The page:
UW Addresses Washington State Measles Outbreak

Several Measles outbreaks have the University of Washington on alert. As of Feb. 5, 2015, there have been four confirmed cases in King County (no cases in Pierce County), totaling 170 cases in the U.S. this year.

UW students have been emailed information on symptoms, how to re­duce risks and vaccination require­ments from the Environmental Health and Safety department (EHS).

The UWT Student Health Services provides free vaccinations as well as a $24 blood test to see if you have had the MMR (Measles, Mumps, and Ru­bella) vaccine.

The Center for Disease Control and Prevention (CDC) deemed Measles officially eliminated in 2000. With the previous 1994 outbreaks similar to that of 2014, the CDC attributes that to unvaccinated persons.

According to CDC’s 2014 press re­lease, last year’s 288 cases are a result of “unvaccinated people, primarily U.S. residents, who got measles in other countries.”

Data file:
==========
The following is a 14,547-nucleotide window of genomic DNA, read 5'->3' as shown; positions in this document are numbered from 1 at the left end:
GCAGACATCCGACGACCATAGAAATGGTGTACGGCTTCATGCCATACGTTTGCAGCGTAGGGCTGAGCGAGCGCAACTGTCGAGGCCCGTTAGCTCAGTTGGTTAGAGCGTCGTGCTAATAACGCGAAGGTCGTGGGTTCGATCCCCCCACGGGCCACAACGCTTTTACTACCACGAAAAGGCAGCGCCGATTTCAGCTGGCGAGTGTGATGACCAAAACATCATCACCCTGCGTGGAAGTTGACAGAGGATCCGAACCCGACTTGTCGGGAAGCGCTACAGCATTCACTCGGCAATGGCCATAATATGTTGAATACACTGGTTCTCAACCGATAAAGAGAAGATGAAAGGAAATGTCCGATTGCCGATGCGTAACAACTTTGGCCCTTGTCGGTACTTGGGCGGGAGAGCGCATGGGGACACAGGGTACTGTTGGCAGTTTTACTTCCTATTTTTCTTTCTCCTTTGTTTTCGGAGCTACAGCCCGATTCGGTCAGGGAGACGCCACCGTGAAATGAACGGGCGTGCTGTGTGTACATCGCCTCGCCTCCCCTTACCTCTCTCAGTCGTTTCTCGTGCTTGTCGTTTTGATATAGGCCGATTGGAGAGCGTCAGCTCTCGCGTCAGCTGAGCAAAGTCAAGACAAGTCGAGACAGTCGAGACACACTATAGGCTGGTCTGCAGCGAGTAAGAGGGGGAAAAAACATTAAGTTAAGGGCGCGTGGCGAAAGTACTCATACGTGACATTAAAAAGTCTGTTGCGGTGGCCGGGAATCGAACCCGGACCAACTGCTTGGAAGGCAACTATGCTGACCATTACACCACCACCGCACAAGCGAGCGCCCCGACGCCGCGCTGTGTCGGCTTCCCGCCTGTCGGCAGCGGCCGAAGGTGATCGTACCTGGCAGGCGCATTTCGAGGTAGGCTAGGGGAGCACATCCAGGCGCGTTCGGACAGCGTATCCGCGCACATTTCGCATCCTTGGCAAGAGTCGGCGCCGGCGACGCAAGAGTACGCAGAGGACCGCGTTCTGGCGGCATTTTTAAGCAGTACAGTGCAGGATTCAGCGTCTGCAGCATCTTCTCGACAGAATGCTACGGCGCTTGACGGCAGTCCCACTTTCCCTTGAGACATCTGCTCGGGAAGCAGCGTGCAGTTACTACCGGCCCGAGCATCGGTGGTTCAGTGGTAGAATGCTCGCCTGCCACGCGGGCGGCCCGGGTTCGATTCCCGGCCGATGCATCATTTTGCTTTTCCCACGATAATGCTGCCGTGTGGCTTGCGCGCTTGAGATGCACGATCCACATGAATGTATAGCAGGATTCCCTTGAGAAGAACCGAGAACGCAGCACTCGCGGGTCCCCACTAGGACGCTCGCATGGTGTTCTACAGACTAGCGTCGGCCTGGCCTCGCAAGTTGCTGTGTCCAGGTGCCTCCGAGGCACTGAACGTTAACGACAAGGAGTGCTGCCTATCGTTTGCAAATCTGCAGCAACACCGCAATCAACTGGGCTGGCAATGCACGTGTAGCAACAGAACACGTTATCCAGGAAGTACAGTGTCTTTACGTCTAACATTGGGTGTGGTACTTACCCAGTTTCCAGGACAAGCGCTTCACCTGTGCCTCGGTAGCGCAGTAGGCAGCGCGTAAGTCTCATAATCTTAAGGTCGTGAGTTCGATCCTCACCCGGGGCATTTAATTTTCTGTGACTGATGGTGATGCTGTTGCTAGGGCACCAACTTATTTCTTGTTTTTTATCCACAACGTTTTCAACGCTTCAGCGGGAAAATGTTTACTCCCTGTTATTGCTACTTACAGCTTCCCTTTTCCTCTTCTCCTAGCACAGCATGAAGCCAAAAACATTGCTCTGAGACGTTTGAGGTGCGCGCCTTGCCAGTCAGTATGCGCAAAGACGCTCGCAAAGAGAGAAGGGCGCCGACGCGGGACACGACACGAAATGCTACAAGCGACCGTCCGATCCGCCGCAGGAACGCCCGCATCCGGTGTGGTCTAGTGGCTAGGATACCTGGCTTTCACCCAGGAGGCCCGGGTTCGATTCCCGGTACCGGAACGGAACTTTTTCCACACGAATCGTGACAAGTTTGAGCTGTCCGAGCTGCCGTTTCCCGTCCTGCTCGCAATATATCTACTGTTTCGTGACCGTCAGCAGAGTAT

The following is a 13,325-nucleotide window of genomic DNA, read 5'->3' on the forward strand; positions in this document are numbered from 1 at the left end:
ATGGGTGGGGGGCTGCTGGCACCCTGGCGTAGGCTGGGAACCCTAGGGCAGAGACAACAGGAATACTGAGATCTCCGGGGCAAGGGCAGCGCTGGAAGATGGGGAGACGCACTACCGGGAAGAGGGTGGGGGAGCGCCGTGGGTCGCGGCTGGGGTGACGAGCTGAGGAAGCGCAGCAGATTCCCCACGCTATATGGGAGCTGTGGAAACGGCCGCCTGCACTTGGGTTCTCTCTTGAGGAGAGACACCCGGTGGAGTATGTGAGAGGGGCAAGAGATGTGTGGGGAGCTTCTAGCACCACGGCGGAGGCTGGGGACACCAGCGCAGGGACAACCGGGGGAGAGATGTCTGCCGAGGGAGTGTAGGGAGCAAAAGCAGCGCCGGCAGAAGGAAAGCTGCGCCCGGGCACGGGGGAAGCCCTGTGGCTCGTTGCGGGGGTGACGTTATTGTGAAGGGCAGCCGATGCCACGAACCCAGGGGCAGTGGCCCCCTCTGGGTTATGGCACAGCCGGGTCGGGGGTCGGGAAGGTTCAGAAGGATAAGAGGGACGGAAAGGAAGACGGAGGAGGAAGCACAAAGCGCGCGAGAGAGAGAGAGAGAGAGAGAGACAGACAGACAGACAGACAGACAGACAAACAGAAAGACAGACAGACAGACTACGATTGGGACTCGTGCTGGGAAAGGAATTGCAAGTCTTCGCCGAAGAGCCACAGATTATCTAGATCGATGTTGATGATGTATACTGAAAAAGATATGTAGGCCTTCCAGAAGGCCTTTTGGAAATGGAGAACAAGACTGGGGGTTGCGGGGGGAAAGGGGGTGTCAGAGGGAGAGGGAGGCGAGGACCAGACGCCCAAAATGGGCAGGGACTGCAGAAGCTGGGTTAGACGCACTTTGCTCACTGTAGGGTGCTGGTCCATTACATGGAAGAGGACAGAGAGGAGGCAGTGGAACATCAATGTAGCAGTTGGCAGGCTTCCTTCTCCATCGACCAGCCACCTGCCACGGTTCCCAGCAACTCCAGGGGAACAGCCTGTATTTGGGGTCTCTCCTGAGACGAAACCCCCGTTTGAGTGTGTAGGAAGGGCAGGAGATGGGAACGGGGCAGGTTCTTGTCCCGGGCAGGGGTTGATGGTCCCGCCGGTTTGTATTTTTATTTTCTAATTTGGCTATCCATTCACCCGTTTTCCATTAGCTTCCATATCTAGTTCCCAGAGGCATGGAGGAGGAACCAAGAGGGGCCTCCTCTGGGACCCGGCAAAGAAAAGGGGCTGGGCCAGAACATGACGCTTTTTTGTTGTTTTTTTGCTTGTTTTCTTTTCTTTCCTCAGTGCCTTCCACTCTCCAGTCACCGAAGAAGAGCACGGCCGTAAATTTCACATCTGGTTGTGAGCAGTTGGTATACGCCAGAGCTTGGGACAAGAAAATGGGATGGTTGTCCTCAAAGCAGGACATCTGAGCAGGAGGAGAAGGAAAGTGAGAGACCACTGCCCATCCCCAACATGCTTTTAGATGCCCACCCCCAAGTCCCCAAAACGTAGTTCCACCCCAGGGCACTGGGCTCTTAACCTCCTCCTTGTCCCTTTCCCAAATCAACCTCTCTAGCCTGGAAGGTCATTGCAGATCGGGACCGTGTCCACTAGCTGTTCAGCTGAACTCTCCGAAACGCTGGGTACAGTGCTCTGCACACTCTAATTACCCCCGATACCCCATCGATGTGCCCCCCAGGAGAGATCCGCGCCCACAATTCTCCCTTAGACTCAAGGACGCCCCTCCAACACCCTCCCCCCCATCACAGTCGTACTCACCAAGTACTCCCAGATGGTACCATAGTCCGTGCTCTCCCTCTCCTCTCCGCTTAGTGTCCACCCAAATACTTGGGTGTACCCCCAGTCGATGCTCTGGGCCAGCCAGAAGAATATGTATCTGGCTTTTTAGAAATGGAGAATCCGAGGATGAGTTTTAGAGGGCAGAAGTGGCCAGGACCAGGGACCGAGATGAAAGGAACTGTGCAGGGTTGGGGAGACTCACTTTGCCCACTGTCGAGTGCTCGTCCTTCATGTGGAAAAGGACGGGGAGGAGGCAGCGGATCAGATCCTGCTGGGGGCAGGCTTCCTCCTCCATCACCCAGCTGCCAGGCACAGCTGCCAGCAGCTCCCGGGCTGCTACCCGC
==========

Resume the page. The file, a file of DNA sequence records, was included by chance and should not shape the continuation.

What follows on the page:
EHS has provided information in emails to all UW students on how to reduce your risks:

“Check your immunization status. You should be able to document that you have either had two vaccines or have had the disease. In the United States, persons born before 1957 likely had the infection and so are presumed to be immune. Persons born between 1957 and 1979 may have had only one dose of the vaccine. Persons born later likely received two doses of the vaccine in childhood, but should check this in their records.”

In a recent debate, some parents are choosing not to vaccinate their chil­dren, claiming that the pharmaceutical companies can’t be trusted, the vaccines are full of chemicals or a number of vaccines have already been taken off the market.

Washington State offers exemption options upon presentation of a written certification signed by parent or legal guardian. Reasons range from per­sonal objection to philosophical and religious belief.

The debate has reached mainstream television. Talk show host Jimmy Kim­mel made a PSA about vaccinations. He unapologetically discredited those who chose not to vaccinate their chil­dren ( While actress Jenny McCarthy has been deemed the celebrity poster child for anti-vaccine movements because of comments made throughout recent years, now she says she’s in the “gray zone,” probing others to “educate your­self and ask questions.”

The vaccination controversy is one not to be ignored. Whatever side is chosen will have a heavy effect on loved ones and those in the community.

For more information, contact UWT Student Health Services at uwt­ or call at 253-692-5811.